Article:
The software patent debate has been on slow burn for a while, and every so often it flames up. The cons continue conning and the pros continue, well, pro-ing.
Software patents are bad, and here’s why: they stifle innovation.
Well, no they don’t. True innovation generally comes down to the work of a small group of 1, 2 or 3 people (yes, I realise that “1” is not a group). Even the largest of corporations generally cite 2-4 inventors for their software patents, granting them the privilege and esteem of invention, while retaining the beneficial assignment of the IP for the company. Contrast that with many academic papers which typically have a long list of authors, some of whom may or may not have actually worked on the project (can you say “thesis advisor”?). Monoliths such as Microsoft, Google, Apple, Cisco, and Intel have large patent portfolios, clearly showing their novel contributions to “the art”. So much for stifling innovation.
Now for the ugly. Where the USPTO erred, and this is only my opinion, is when they began granting patents for “business processes” and began to see code as copyrightable. While there are quite a few programming languages, there are just so many ways to code a function. Copyrighting code does exactly what? Protects your product because no one else can write the code precisely the way you did? If this is your biggest competitive advantage then I have some news for you: you don’t have a competitive advantage. One of the downsides of the proliferation of software patents is the rise and dominance of the patent troll. Their business process is to buy patents or represent patent holders, and then be on the prowl for companies who may be violating them.
You can look at patents in two ways: the patent trolls use them as an offensive measure, while the large patent holders – meaning the ones who actually patented their own inventions – keep them handy if they need to be on the defensive. In order to play this game you need but one attribute: deep pockets.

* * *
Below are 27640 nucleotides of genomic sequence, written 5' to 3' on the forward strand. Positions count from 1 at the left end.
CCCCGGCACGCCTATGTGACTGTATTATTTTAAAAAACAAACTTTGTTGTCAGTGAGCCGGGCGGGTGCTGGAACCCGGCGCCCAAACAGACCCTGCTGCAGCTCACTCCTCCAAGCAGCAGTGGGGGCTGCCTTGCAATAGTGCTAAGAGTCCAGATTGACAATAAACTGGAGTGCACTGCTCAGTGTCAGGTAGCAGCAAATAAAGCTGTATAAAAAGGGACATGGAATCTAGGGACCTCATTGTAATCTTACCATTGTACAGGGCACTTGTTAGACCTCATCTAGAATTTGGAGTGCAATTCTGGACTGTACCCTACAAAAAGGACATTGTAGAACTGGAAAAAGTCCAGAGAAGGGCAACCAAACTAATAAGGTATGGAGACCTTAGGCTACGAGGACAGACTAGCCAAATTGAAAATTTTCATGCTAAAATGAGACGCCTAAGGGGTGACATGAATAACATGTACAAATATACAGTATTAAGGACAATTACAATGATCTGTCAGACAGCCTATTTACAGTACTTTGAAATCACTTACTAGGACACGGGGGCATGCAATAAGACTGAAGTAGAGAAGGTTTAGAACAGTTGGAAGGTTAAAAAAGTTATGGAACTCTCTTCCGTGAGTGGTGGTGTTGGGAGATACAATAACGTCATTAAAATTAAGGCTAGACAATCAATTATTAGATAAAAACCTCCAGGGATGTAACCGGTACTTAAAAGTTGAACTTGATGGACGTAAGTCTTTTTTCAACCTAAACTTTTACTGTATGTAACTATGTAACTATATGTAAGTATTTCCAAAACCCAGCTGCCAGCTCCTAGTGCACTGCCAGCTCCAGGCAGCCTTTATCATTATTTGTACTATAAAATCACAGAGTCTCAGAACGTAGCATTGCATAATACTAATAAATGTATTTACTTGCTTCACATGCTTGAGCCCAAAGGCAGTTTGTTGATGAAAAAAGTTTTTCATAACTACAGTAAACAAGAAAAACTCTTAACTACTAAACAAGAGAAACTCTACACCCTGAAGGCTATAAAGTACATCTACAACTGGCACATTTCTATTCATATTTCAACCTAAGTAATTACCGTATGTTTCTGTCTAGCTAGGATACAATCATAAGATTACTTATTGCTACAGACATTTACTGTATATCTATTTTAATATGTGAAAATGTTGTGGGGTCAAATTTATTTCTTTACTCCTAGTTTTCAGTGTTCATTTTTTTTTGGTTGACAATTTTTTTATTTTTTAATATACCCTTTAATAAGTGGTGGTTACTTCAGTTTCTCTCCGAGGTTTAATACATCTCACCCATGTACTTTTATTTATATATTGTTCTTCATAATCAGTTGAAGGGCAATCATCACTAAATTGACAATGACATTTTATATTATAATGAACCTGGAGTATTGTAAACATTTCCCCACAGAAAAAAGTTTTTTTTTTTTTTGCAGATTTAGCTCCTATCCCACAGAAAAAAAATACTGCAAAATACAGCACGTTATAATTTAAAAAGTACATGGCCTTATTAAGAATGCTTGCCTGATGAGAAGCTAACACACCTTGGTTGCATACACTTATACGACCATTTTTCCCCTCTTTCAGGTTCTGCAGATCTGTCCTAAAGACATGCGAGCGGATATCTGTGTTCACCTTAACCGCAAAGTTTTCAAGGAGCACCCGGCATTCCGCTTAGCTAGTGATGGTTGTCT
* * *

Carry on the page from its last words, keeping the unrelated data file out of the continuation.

The good guys play a different game. The Open Source movement – the antithesis of the patent culture – protects the esteem of code jockeys, while letting others stand on their shoulders. And often this is a good start for a software-based startup.
Depending on who you ask, VCs don’t consider software patents to be all that important, although the U.S Dept. of Commerce and USPTO think they’re the cat’s pyjamas. But startups shouldn’t automatically pass up on patents. Trying to prosecute your patent is not a good business model, and don’t expect to raise venture capital on that basis, but registering your intellectual capital has value. There have been not a few “talent acquisitions” in the industry lately, and I think that patenting your technology ultimately does increase the valuation of your company. From the side of the purchaser patents are forever (ok, 17 years), but talent is somewhat more mobile.
There certainly are legitimate reasons for litigating a patent. A patent can easily take 5-7 years until it is granted. That is plenty of time for someone else to come up with roughly the same idea and implement it. One of the parameters that U.S. courts should be looking at – and you out there in Texas, yes, I’m talking to you – is the feasibility of the plaintiff producing the product described in the patent he is prosecuting. It may be a fine line between someone with the intellectual capacity to describe their invention and the technical inability to produce it, and those who have absolutely no technical means, or will, to bring the invention to fruition, yet want to prosecute others for not being as quick to paper as they were, or those from whom they bought the patent.